The town council representative in our little census tract may see himself as a budding Winston Churchill, but I liken him to Steve Melman, the Window Monitor when I was in the fourth grade.
See, Steve lobbied hard and long for a position no one else wanted because he saw it as a stepping stone. He dreamed big dreams. The biggest dream -- Home Room Proctor.
The role of window monitor required using a long stick with a hook to gently tease the transoms open, or closed, depending on classroom consensus. But within a week, things got weird. Steve started calling himself “Monitor Melman.” Worse, he neglected his duties. The classroom was either too hot or too cold. In his lust for power, Steve decided windows paled next to –- Courtesy Monitor. Though no such thing existed, he decided to create the position and to that end, he started keeping notes. Who was late from recess? Who whispered in class? Who told dirty jokes? In an effort to gather popular opinion to his side, he promised something called a Citizenship Award.
Steve brought a Polaroid Swinger to class. His friend, Monitor Jensen (ball and bats), took the pictures as Steve handed out Tootsie Rolls to a thoroughly surprised Tina Sills, the first weekly good citizen. The pictures appeared on the bulletin board without teacher’s permission. We suspected Jensen, but lacked the proof.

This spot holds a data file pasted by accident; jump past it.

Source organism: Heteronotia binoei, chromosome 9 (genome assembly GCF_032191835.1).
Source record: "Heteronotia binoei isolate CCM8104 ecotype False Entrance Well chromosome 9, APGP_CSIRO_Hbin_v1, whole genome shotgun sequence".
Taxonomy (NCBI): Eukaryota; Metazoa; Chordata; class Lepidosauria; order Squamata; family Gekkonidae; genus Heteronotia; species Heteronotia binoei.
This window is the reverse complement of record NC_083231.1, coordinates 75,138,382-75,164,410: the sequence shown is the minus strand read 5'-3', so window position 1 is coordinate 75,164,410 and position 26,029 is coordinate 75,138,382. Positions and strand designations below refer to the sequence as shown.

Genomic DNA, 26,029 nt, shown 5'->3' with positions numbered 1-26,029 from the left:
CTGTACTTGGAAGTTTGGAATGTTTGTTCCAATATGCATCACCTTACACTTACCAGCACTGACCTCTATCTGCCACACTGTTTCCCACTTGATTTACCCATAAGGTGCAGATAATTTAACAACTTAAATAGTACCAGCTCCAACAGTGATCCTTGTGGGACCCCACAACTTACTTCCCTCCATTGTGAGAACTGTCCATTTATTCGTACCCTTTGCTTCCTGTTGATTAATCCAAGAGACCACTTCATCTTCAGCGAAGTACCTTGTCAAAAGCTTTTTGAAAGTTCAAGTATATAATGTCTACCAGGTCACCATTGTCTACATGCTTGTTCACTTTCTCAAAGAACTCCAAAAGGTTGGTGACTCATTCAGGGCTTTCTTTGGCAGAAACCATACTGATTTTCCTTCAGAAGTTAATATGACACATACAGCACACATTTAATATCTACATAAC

The first to complain about Steve was Jim Stark, Chalkboard and Eraser Monitor. (Yes, it was a man’s world.) He gathered a few of us, the 4th grade athletes, including Kent Russell. We all agreed -- Steve could take all the notes he wanted in the privacy of his own home, but his job at school was to open windows, and, of course, close them. “Besides,” said Kent. “Next thing you know we’ll have to call him Venerable.” Though none of us knew what that meant, we nodded sagely. As our Book Monitor, we trusted Kent when it came to vocabulary words and spelling.
Our ducks in a row, we approached Terry Emery, 4th grade Home Room Proctor and major hunk.
When Steve Melman sensed his reign of terror might be in jeopardy, he jumped all protocol and complained directly to our teacher Mrs. Clapp, and our principal Mr. Jessup. Playing fast and loose with timeline and events, Melman thought he sealed his case with a shocking accusation: Terry Emery had called him “Doo-doo head” while on the german dodgeball court.
It promised to be a bloodbath. Investigations, suspended privileges. Although Steve admitted nothing, he did cry, and somehow that brought the whole political machine to a screaming halt.
Well, that’s the whole story really. After some advertures of his own, the town council window monitor for our little census tract has apparently filed a series of complaints -- either pre emptive or retaliatory -- against our council proctor. Included in the complaints, allegations of “Doo-doo head” (or something similar), being bandied about within closed and sacred chambers.
Damn, we get Watergate, or birdbath gate, or thimblegate, when all we wanted were a couple of stop signs and a speed bump. And it’s a pity; I had such high hopes. Of all the town council monitors, at least ours knew how to dress.